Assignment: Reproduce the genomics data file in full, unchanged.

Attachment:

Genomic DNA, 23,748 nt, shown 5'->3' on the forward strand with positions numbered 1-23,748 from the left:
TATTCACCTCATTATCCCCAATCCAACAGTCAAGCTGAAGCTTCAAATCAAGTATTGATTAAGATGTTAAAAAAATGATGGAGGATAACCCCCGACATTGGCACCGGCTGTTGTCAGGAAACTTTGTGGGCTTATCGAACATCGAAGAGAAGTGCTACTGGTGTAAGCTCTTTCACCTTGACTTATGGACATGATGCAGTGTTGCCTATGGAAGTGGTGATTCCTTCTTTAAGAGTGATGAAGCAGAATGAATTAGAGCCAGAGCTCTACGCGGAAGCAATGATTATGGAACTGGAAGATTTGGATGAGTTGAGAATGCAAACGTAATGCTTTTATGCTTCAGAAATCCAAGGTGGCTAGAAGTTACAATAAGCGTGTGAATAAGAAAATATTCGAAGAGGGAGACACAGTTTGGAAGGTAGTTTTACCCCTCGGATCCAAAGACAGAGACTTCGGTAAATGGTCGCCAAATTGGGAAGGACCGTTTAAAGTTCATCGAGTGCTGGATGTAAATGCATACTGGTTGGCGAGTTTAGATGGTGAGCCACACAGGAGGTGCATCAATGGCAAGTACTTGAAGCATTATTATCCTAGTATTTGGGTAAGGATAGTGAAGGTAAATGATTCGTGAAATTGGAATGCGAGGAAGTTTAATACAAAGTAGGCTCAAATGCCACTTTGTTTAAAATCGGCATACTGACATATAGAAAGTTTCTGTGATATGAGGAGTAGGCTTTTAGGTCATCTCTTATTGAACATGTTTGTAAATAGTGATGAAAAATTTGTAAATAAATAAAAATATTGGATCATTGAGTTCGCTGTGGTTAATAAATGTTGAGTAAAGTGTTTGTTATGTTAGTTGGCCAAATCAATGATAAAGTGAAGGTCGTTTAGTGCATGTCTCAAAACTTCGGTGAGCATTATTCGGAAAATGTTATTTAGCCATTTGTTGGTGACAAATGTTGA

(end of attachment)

Genomic DNA, 23,748 nt, shown 5'->3' on the forward strand with positions numbered 1-23,748 from the left:
TATTCACCTCATTATCCCCAATCCAACAGTCAAGCTGAAGCTTCAAATCAAGTATTGATTAAGATGTTAAAAAAATGATGGAGGATAACCCCCGACATTGGCACCGGCTGTTGTCAGGAAACTTTGTGGGCTTATCGAACATCGAAGAGAAGTGCTACTGGTGTAAGCTCTTTCACCTTGACTTATGGACATGATGCAGTGTTGCCTATGGAAGTGGTGATTCCTTCTTTAAGAGTGATGAAGCAGAATGAATTAGAGCCAGAGCTCTACGCGGAAGCAATGATTATGGAACTGGAAGATTTGGATGAGTTGAGAATGCAAACGTAATGCTTTTATGCTTCAGAAATCCAAGGTGGCTAGAAGTTACAATAAGCGTGTGAATAAGAAAATATTCGAAGAGGGAGACACAGTTTGGAAGGTAGTTTTACCCCTCGGATCCAAAGACAGAGACTTCGGTAAATGGTCGCCAAATTGGGAAGGACCGTTTAAAGTTCATCGAGTGCTGGATGTAAATGCATACTGGTTGGCGAGTTTAGATGGTGAGCCACACAGGAGGTGCATCAATGGCAAGTACTTGAAGCATTATTATCCTAGTATTTGGGTAAGGATAGTGAAGGTAAATGATTCGTGAAATTGGAATGCGAGGAAGTTTAATACAAAGTAGGCTCAAATGCCACTTTGTTTAAAATCGGCATACTGACATATAGAAAGTTTCTGTGATATGAGGAGTAGGCTTTTAGGTCATCTCTTATTGAACATGTTTGTAAATAGTGATGAAAAATTTGTAAATAAATAAAAATATTGGATCATTGAGTTCGCTGTGGTTAATAAATGTTGAGTAAAGTGTTTGTTATGTTAGTTGGCCAAATCAATGATAAAGTGAAGGTCGTTTAGTGCATGTCTCAAAACTTCGGTGAGCATTATTCGGAAAATGTTATTTAGCCATTTGTTGGTGACAAATGTTGA